The Vietnamese New Year, Tet, is just around the corner.
With the celebrations kicking off on February 8th, the hunt for the perfect Tet outfit is already in full swing. Even though folks in Vietnam typically rock Western-style clothes in their daily lives, traditional attire takes center stage during Tet, adding a touch of formality to the festive air.
Sporting vibrant and dressy outfits isn’t just about superstition; it’s also a must for activities like catching up with family, hanging out with friends, and paying respects at temples and pagodas.
While the timeless Ao Dai is always a safe bet for Tet, there’s a whole array of traditional Vietnamese outfits worth considering. Whether it’s the Northern charm of the Áo Yếm, the regal vibe of the Áo Nhật Bình from Central Vietnam, or the simple yet classy Áo Bà Ba from the South, each outfit offers a unique way to embrace the holiday spirit while honoring Vietnam’s rich culture and traditions.
Weighing the pros and cons of each attire lets you pick one that matches your style and comfort, ensuring you step into the New Year looking and feeling your absolute best.
Beyond the Ao Dai, we’ve handpicked three traditional yet iconic pieces from various regions of Vietnam, giving your Tet wardrobe a stylish twist.
Also Read: Tet Holiday: The Age-Old Tradition Explained
Áo Yếm, hailing from the North, was originally a piece of lingerie for the Áo Tứ Thân (Four-part dress). Yếm refers to a diamond or square-cut piece of cloth that drapes over a woman’s chest and ties at the back, subtly accentuating her neck, collarbone, shoulders, and back. Contribute to the outfit’s soft image is the choice of fabric, which typically includes lightweight silk, shiny phi, tussah silk, or sheer voile, making yếm comfortable and easy to move in.
Additionally, yếm is versatile as it can be paired with various bottoms such as long or short skirts, trousers, and even shorts. Such characteristics complement an ancient Vietnamese saying about feminine beauty: ‘Mình hạc sương mai’ (Body of a crane, bones of an apricot blossom twig), which is used to portray a woman’s slender figure in Vietnamese literature. Perhaps for these reasons, Yếm has gained increased popularity among Vietnamese recently, making it a perfect attire option for Tet.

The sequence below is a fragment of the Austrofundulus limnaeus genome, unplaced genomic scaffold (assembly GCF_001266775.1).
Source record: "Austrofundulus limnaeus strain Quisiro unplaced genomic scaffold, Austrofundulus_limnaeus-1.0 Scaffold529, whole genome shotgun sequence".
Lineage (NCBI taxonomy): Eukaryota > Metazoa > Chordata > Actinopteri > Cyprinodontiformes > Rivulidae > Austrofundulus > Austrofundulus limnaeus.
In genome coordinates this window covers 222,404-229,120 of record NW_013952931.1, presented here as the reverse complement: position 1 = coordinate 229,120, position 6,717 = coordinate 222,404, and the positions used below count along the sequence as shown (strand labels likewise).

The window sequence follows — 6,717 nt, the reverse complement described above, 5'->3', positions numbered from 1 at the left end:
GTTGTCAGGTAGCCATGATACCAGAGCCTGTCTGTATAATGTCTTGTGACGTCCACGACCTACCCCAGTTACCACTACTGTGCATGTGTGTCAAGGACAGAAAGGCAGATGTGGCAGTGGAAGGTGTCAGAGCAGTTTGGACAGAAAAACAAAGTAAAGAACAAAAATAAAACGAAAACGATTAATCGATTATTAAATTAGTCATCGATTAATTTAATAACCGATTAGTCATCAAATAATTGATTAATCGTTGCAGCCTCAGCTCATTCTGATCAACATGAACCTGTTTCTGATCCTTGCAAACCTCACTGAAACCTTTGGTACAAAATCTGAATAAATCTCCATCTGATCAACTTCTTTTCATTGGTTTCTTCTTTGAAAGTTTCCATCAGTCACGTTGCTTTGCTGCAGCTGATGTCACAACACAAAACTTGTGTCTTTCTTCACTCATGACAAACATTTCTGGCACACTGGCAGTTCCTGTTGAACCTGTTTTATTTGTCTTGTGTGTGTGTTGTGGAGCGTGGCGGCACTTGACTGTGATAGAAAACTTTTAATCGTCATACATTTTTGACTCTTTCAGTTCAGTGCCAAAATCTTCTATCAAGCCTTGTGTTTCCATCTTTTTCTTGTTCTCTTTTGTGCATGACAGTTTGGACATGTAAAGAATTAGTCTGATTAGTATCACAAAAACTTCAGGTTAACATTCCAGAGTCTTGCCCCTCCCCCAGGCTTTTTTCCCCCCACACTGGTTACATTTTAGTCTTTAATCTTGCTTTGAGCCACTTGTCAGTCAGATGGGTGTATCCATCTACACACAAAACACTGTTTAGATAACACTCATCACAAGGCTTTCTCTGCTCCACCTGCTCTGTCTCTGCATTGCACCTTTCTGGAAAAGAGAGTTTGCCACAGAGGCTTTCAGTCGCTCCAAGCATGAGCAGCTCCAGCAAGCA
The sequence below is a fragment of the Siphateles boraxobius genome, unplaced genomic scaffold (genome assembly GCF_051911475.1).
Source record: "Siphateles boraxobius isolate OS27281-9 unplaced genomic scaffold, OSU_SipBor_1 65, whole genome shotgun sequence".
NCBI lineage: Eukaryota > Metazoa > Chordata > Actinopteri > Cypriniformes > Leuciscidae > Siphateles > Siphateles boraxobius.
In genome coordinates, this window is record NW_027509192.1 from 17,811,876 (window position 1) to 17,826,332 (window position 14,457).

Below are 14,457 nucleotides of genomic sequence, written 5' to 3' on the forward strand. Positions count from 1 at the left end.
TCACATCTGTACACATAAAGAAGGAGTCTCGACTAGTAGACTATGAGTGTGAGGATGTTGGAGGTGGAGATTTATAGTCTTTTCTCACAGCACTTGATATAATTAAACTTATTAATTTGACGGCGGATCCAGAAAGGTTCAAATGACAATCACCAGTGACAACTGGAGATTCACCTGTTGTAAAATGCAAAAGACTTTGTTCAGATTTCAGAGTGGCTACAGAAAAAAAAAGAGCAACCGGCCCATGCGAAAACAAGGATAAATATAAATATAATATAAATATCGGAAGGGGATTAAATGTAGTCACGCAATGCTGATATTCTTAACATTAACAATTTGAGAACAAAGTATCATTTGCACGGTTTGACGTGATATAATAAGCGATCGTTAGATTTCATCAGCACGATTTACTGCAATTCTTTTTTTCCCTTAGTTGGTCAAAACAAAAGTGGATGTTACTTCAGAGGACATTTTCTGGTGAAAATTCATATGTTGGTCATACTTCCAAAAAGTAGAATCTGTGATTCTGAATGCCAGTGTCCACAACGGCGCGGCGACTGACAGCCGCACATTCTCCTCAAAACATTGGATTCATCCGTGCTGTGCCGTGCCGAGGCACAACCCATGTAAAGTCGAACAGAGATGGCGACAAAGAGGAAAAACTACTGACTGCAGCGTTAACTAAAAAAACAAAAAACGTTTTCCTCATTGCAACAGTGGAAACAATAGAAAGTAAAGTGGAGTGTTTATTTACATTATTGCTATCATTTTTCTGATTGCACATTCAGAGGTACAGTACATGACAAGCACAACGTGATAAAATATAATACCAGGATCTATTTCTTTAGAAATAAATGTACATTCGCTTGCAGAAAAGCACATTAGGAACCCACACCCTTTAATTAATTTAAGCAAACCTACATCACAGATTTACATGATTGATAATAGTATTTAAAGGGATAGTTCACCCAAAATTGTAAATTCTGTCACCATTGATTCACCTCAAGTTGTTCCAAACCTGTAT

However, it is important to note that this attire might be somewhat revealing, potentially making it uncomfortable for some.
Áo Nhật Bình
Áo Nhật Bình, also known as ‘Royal Attire,’ which traces its origins back to the Nguyễn Dynasty in Central Vietnam, stands out with its regal and sophisticated aesthetic. The unique characteristic of Nhật Bình lies in its symmetrical design with two parallel flaps across the chest. When these flaps are tied together, they form a prominent rectangular shape. These are accompanied by long, wide sleeves that drape elegantly over the wearer, featuring circular patterns embroidered to showcase a popular motif in Vietnam’s ancient royal art.
Historically, these patterns ranged from floral designs to symbols of ‘blessing’ or ‘longevity,’ serving as a form of classification in ancient society. Until today, all these patterns are highly valued as traditional delicacies and are worn on formal occasions, making this attire ideal for festive dressing, like during Tet. Nevertheless, a potential downside of Ao Nhat Binh could be the attire’s long sleeves, which might pose challenges during certain activities.
Áo Bà Ba
Originating from the South, the áo Bà Ba is a simple yet elegant piece that perfectly encapsulates the laid-back lifestyle of Southern Vietnam. Unlike other attire that drapes the body, Bà Ba refers to a set comprised of a long, button-down silk blouse paired with loose-fitting silk trousers. While silk trousers are commonly seen in Áo Dài or Áo Yếm, it’s the blouse of Áo Bà Ba that gives it its distinctive character. The blouse is designed to cinch at the waist with moderate slits on both sides at the hips, allowing it to fit closely to the body, thereby accentuating the curves of a woman’s figure.
With such a simple design, Áo Bà Ba can be tailored differently with various elements like creative wrist types, sleeves, and especially lotus leaf collars, swallow wings, and woven patterns. Button designs have also evolved from the traditional snap style to innovative options like flower-shaped and pearl buttons, which can enhance the overall look. Specifically, this attire is best complemented when styled with the Khan Ran, the iconic black-and-white checkered headscarf of Vietnam.
The versatility and comfort of Áo Bà Ba, combined with its elegant appearance, make it a popular choice for Tet. Perhaps the only drawback of this attire is its simplicity, which might not appeal to everyone, especially those looking for a more festive and intricate design.